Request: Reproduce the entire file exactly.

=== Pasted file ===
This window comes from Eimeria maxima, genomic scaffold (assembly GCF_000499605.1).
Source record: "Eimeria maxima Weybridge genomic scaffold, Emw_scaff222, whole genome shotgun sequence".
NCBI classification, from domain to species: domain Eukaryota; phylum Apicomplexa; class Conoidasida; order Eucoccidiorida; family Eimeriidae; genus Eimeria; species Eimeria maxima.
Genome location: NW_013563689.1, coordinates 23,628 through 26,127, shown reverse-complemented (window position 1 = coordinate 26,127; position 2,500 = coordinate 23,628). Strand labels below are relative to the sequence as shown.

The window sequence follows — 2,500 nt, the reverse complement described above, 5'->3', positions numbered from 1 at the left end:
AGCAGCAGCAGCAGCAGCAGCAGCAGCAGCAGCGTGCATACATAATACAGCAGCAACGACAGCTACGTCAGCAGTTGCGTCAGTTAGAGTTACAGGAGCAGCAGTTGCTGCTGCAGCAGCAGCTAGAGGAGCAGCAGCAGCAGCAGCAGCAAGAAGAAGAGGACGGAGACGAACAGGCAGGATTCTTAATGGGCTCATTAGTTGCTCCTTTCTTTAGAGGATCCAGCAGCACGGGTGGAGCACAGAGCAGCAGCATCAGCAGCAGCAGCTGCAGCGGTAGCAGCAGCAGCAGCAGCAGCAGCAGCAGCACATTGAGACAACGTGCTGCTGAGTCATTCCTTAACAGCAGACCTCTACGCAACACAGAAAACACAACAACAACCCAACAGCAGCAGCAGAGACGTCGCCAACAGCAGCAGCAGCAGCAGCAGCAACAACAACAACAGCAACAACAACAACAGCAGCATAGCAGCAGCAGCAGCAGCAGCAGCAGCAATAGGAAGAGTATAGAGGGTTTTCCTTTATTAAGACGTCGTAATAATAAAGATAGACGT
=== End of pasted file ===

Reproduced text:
This window comes from Eimeria maxima, genomic scaffold (assembly GCF_000499605.1).
Source record: "Eimeria maxima Weybridge genomic scaffold, Emw_scaff222, whole genome shotgun sequence".
NCBI classification, from domain to species: domain Eukaryota; phylum Apicomplexa; class Conoidasida; order Eucoccidiorida; family Eimeriidae; genus Eimeria; species Eimeria maxima.
Genome location: NW_013563689.1, coordinates 23,628 through 26,127, shown reverse-complemented (window position 1 = coordinate 26,127; position 2,500 = coordinate 23,628). Strand labels below are relative to the sequence as shown.

The window sequence follows — 2,500 nt, the reverse complement described above, 5'->3', positions numbered from 1 at the left end:
AGCAGCAGCAGCAGCAGCAGCAGCAGCAGCAGCGTGCATACATAATACAGCAGCAACGACAGCTACGTCAGCAGTTGCGTCAGTTAGAGTTACAGGAGCAGCAGTTGCTGCTGCAGCAGCAGCTAGAGGAGCAGCAGCAGCAGCAGCAGCAAGAAGAAGAGGACGGAGACGAACAGGCAGGATTCTTAATGGGCTCATTAGTTGCTCCTTTCTTTAGAGGATCCAGCAGCACGGGTGGAGCACAGAGCAGCAGCATCAGCAGCAGCAGCTGCAGCGGTAGCAGCAGCAGCAGCAGCAGCAGCAGCAGCACATTGAGACAACGTGCTGCTGAGTCATTCCTTAACAGCAGACCTCTACGCAACACAGAAAACACAACAACAACCCAACAGCAGCAGCAGAGACGTCGCCAACAGCAGCAGCAGCAGCAGCAGCAACAACAACAACAGCAACAACAACAACAGCAGCATAGCAGCAGCAGCAGCAGCAGCAGCAGCAATAGGAAGAGTATAGAGGGTTTTCCTTTATTAAGACGTCGTAATAATAAAGATAGACGT